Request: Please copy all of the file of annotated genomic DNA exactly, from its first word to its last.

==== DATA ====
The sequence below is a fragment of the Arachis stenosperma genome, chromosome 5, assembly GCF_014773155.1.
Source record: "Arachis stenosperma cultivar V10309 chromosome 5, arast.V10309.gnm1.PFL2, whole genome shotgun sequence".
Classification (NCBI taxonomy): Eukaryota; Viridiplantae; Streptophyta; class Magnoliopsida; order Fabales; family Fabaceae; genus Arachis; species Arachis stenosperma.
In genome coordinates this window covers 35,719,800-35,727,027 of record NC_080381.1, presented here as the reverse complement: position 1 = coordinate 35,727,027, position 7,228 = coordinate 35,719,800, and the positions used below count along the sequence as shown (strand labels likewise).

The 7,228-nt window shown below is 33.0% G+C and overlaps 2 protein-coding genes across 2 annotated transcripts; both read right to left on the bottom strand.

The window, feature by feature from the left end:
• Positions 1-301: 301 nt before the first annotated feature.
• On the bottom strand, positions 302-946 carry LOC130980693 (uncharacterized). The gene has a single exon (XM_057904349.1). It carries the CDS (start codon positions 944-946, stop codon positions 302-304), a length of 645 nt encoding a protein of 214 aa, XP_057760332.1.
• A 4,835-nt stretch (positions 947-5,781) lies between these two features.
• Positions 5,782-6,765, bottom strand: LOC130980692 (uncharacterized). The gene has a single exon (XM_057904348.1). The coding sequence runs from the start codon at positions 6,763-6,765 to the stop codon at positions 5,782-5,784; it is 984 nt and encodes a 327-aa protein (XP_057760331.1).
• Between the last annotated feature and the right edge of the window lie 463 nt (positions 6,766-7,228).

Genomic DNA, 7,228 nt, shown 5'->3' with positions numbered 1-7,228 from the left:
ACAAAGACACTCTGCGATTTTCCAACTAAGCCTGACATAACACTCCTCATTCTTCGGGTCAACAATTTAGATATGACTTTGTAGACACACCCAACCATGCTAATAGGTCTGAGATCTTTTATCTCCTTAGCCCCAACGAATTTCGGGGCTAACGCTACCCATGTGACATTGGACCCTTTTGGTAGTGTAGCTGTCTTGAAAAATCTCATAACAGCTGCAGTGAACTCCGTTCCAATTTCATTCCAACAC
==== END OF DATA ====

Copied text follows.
The sequence below is a fragment of the Arachis stenosperma genome, chromosome 5, assembly GCF_014773155.1.
Source record: "Arachis stenosperma cultivar V10309 chromosome 5, arast.V10309.gnm1.PFL2, whole genome shotgun sequence".
Classification (NCBI taxonomy): Eukaryota; Viridiplantae; Streptophyta; class Magnoliopsida; order Fabales; family Fabaceae; genus Arachis; species Arachis stenosperma.
In genome coordinates this window covers 35,719,800-35,727,027 of record NC_080381.1, presented here as the reverse complement: position 1 = coordinate 35,727,027, position 7,228 = coordinate 35,719,800, and the positions used below count along the sequence as shown (strand labels likewise).

The 7,228-nt window shown below is 33.0% G+C and overlaps 2 protein-coding genes across 2 annotated transcripts; both read right to left on the bottom strand.

The window, feature by feature from the left end:
• Positions 1-301: 301 nt before the first annotated feature.
• On the bottom strand, positions 302-946 carry LOC130980693 (uncharacterized). The gene has a single exon (XM_057904349.1). It carries the CDS (start codon positions 944-946, stop codon positions 302-304), a length of 645 nt encoding a protein of 214 aa, XP_057760332.1.
• A 4,835-nt stretch (positions 947-5,781) lies between these two features.
• Positions 5,782-6,765, bottom strand: LOC130980692 (uncharacterized). The gene has a single exon (XM_057904348.1). The coding sequence runs from the start codon at positions 6,763-6,765 to the stop codon at positions 5,782-5,784; it is 984 nt and encodes a 327-aa protein (XP_057760331.1).
• Between the last annotated feature and the right edge of the window lie 463 nt (positions 6,766-7,228).

Genomic DNA, 7,228 nt, shown 5'->3' with positions numbered 1-7,228 from the left:
ACAAAGACACTCTGCGATTTTCCAACTAAGCCTGACATAACACTCCTCATTCTTCGGGTCAACAATTTAGATATGACTTTGTAGACACACCCAACCATGCTAATAGGTCTGAGATCTTTTATCTCCTTAGCCCCAACGAATTTCGGGGCTAACGCTACCCATGTGACATTGGACCCTTTTGGTAGTGTAGCTGTCTTGAAAAATCTCATAACAGCTGCAGTGAACTCCGTTCCAATTTCATTCCAACAC